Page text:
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5 million rows is a lot, theoretically it would cause shared lock escalation for TableA to table-level lock in any case (explicit or implicit transaction) But you can find this out experimentally, you just need to setup Extended Events session and monitor for "lock_escalation" event Then run your query in explicit and implicit transaction and check out XE ...


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In this specific example, because it includes a SELECT...INTO statement, I think it's fair to say that yes, there is a difference in the locking behavior. Source Table (and metadata tables) The SELECT...INTO statement is not an "atomic statement," it runs in two parts: creating the new table, and then performing the SELECT and INSERT portion of the query. ...


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Assuming that it works like PostgreSQL in this case: This is a serialization error that you get because you are using the SERIALIZABLE transaction isolation level. That is nothing to worry about, just repeat the transaction.


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Delete several billion records old records (roughly 600GB) In this case it's may be more convenient to copy the rows that should remain rather than delete. Note that all 600Gb will move to your log file surely. By default, a DELETE statement always acquires an exclusive (X) lock on the table it modifies, and holds that lock until the transaction ...


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This is the answer IBM provided for the PMR, it makes sense so I'll add it as an answer: Using isolation level RS (Db2's terminology for what java indicates as TRANSACTION_REPEATABLE_READ), we are allowed to find more qualifying rows on repeating the same query in the same transaction. The T3 scan could be halfway through table and some or all of the ...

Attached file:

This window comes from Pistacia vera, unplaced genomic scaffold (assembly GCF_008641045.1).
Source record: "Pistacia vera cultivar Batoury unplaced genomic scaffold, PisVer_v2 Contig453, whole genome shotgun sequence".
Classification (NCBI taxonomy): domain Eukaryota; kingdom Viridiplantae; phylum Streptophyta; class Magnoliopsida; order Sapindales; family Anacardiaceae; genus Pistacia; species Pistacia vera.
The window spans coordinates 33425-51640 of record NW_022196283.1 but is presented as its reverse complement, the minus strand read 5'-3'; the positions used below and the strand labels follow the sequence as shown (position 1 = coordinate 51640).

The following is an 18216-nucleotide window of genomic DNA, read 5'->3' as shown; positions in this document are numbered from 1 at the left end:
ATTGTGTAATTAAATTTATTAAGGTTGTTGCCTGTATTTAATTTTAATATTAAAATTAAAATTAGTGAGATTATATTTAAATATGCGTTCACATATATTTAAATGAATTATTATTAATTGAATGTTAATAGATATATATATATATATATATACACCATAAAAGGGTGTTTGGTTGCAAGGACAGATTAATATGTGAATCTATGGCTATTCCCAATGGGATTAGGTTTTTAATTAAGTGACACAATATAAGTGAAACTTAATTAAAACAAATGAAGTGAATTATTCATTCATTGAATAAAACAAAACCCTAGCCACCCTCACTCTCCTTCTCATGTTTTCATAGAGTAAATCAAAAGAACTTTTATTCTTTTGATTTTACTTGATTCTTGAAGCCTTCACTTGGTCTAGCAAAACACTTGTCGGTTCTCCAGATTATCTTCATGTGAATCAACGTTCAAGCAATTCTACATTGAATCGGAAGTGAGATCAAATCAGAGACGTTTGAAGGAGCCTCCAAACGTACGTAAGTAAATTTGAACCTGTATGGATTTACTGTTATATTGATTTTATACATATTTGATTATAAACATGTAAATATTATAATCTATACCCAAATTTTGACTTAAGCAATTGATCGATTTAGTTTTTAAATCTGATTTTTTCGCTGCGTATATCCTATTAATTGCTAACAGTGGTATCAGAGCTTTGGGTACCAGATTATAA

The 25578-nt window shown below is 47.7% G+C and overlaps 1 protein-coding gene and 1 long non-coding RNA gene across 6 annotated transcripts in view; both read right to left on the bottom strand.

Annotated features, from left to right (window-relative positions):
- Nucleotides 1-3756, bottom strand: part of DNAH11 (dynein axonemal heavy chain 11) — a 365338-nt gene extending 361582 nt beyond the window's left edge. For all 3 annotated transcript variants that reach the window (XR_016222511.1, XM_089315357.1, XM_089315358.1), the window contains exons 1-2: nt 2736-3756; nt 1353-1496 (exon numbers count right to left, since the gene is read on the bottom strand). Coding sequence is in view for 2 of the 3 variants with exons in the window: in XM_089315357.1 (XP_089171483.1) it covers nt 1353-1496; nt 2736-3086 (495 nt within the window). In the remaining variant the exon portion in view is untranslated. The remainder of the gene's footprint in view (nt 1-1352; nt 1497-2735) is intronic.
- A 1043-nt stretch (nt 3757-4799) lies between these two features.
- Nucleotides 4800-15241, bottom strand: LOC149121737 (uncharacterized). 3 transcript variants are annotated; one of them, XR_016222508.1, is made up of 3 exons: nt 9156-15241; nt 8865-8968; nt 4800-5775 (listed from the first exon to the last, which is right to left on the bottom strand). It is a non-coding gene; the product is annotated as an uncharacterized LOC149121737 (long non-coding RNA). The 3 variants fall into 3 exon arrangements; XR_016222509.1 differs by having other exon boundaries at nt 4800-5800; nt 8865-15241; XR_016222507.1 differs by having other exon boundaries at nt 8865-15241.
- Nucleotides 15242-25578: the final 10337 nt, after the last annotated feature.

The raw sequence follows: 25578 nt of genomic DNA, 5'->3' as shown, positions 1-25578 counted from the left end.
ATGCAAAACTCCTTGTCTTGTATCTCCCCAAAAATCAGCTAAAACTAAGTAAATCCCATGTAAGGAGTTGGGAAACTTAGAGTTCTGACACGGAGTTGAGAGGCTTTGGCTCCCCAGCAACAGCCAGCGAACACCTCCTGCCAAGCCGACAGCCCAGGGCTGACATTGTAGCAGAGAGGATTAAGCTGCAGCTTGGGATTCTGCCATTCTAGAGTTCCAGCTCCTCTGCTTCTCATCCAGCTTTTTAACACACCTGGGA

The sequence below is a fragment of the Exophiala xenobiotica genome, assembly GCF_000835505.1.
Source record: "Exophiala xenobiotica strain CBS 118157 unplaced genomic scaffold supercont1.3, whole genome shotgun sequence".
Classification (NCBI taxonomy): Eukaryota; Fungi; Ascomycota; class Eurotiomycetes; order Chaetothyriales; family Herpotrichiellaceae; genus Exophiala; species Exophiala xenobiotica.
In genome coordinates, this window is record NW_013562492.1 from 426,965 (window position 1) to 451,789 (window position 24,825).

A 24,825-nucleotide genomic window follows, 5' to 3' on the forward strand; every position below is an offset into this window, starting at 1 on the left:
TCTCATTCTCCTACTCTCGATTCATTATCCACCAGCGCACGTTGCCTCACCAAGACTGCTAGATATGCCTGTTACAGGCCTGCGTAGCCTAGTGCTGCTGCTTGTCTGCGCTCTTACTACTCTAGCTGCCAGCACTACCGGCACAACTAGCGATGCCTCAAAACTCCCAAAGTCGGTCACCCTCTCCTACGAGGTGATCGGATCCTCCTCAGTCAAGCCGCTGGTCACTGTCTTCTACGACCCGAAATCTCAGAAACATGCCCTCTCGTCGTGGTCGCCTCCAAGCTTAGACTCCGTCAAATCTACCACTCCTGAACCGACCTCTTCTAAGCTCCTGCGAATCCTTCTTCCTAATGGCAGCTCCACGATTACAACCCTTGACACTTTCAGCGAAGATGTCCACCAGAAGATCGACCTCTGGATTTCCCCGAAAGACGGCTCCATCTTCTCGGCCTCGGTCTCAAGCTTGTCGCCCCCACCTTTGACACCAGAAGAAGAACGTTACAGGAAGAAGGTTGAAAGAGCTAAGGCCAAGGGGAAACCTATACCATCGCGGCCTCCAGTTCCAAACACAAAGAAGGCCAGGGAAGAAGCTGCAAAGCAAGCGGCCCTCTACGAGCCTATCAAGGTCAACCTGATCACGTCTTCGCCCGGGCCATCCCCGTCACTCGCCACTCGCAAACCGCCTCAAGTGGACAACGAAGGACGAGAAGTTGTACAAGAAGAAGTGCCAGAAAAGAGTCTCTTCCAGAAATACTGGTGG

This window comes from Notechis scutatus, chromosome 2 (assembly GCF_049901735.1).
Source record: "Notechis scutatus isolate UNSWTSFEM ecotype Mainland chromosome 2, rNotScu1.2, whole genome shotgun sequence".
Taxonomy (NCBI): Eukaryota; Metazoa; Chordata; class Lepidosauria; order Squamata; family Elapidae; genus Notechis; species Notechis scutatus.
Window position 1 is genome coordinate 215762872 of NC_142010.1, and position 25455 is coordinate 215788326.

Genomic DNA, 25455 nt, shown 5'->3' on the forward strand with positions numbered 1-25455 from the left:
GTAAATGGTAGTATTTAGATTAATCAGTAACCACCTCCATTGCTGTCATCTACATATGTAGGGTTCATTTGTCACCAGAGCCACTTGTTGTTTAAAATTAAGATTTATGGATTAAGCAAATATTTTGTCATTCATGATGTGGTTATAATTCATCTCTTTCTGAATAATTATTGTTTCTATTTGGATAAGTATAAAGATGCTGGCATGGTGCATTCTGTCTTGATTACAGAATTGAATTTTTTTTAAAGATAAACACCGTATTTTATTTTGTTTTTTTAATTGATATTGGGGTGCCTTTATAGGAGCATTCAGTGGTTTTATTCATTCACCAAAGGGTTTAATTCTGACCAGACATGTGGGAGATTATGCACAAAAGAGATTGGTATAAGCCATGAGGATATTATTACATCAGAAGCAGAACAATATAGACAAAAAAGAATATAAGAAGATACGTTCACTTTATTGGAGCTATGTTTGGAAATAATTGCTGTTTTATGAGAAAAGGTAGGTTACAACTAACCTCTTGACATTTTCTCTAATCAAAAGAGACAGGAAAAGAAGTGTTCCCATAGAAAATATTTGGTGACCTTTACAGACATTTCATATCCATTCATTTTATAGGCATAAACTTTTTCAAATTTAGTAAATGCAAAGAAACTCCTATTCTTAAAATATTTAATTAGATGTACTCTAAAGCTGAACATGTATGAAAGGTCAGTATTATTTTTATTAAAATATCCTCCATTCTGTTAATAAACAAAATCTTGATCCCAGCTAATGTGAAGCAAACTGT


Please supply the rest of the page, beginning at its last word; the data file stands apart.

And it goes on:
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In synchronous mode, the Primary has to wait for the Secondary to harden the transaction before the transaction can be committed on the primary. Latency, either from hardware or traffic, can cause the log files on the primary to fill which can put additional load on the CPU and disks to clear the log file(s) during a log backup. Differences between synch ...


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In very simple terms: In asynchronous mode, if the replica can't keep up with its primary then the log send queue will just increase indefinitely until the load is reduced. In perfmon: SQLServer:Database Replica Log Send Queue Bascially the primary will keep humming along but the replicas will just end up further and further behind. In synchronous mode,...


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yes , in Mysql SELECT itself is considered a transaction. so if one transaction is on a table , you can not get meta data lock for alter.


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To start with, sys.tables is a system catalog view, not a table. And DMVs / DMFs (especially those that report stats) often query memory, which is why they get cleared out when you restart or execute DBCC FREESYSTEMCACHE(N'ALL');. Still, since sys.tables does eventually lead to actual system tables, I figured I should test this, especially because I have ...


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It depends on the transaction isolation level. In read committed it will release locks. In "Repeatable read" and "Serializable" it will hold locks. You can find more info in the following article: SET TRANSACTION ISOLATION LEVEL


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My understanding is that this type of lock is during the process of identifying the range where the newly inserted key should be placed (I'm assuming that's what 'test the range' means). After this happens the lock is released, the new key gets inserted and an X lock is placed on it. RangeI-N lock is requested to test that insertion into key range ...


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